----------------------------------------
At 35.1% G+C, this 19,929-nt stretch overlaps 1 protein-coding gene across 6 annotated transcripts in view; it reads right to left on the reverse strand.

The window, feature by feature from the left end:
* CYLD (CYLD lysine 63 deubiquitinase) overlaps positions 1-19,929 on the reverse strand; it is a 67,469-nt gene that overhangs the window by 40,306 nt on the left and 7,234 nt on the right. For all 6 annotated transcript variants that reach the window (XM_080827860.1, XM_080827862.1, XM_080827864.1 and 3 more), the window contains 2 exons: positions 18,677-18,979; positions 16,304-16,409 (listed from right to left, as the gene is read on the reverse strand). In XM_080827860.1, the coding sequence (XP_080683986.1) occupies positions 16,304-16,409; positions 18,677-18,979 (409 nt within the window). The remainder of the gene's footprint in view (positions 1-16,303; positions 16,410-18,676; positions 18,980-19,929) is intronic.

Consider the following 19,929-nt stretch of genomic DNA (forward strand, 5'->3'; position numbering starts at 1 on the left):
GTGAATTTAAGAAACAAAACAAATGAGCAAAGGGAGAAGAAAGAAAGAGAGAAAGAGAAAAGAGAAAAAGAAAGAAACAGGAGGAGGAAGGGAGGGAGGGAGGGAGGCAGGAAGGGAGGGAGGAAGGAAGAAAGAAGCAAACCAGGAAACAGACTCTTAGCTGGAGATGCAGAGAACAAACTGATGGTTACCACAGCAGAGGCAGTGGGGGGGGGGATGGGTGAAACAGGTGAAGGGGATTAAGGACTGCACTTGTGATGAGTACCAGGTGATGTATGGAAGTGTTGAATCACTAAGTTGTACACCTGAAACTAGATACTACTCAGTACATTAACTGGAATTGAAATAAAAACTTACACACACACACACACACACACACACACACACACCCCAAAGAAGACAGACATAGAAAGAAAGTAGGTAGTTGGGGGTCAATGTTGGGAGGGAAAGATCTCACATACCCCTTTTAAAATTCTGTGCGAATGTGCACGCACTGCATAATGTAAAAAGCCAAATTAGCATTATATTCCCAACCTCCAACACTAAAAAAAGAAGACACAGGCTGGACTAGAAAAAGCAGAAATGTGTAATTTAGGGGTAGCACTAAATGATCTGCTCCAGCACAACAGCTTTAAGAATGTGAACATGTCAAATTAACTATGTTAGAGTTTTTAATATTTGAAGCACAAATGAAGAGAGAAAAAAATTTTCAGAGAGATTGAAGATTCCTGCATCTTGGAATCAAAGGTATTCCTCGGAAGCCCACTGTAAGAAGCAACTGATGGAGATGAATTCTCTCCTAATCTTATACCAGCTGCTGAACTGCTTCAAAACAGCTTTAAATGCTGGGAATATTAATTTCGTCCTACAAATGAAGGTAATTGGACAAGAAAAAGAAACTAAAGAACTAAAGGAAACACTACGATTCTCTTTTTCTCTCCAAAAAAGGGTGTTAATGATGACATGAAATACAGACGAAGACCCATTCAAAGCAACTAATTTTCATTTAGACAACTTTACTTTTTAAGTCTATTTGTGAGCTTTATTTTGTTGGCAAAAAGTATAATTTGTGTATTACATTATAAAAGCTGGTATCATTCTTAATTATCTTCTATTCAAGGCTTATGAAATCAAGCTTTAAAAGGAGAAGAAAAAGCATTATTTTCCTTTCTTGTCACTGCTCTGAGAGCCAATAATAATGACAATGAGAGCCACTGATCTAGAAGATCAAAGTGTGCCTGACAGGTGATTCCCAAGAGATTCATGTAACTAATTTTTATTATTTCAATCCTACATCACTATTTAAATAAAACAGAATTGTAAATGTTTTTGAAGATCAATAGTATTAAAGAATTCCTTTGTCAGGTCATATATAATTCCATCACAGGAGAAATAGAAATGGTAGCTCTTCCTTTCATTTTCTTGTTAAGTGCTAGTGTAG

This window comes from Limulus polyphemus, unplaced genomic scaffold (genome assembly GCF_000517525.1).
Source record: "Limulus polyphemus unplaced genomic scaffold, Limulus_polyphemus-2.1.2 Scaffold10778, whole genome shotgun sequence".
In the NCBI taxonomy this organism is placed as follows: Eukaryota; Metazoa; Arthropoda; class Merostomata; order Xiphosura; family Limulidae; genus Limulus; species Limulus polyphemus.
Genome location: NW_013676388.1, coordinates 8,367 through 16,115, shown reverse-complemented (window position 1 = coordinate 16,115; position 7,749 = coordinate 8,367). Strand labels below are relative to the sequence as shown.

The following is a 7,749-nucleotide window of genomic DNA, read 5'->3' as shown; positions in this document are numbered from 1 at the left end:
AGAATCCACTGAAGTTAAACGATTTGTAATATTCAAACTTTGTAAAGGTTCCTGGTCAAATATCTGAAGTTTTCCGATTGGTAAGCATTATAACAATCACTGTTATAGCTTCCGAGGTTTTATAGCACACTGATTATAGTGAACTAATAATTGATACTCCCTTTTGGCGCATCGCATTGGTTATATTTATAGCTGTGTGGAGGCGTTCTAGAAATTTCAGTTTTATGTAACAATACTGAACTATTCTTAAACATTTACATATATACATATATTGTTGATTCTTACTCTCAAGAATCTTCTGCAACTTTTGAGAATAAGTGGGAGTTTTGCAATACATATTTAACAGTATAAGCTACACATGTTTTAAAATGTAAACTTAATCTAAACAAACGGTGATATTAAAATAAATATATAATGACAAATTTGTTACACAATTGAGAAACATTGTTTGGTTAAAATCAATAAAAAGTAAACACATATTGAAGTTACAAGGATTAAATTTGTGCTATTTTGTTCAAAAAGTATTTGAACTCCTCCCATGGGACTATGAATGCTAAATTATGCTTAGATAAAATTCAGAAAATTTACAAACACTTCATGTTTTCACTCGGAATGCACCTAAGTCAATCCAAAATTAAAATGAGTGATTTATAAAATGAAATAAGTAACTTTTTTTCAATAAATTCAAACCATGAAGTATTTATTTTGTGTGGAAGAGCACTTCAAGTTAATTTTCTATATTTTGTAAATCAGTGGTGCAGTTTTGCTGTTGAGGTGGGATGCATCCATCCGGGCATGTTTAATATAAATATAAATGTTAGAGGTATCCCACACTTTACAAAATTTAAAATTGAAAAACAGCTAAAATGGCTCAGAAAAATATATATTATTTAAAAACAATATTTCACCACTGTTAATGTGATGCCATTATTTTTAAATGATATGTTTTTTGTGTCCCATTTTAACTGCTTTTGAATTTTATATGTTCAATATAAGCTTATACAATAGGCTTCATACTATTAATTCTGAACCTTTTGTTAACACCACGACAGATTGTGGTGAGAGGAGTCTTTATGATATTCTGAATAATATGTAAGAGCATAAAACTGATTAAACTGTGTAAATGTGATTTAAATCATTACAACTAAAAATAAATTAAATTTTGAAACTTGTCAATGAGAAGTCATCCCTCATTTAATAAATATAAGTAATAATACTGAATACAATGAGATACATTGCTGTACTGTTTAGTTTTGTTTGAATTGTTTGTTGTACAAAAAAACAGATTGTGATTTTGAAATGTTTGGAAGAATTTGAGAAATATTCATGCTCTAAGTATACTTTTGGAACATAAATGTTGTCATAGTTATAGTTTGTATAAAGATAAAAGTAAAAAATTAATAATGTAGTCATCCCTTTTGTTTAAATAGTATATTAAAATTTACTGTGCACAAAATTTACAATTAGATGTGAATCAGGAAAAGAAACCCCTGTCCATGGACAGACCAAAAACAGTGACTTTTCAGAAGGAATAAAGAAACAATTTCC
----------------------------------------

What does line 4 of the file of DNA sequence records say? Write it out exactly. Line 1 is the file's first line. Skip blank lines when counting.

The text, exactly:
Consider the following 19,929-nt stretch of genomic DNA (forward strand, 5'->3'; position numbering starts at 1 on the left):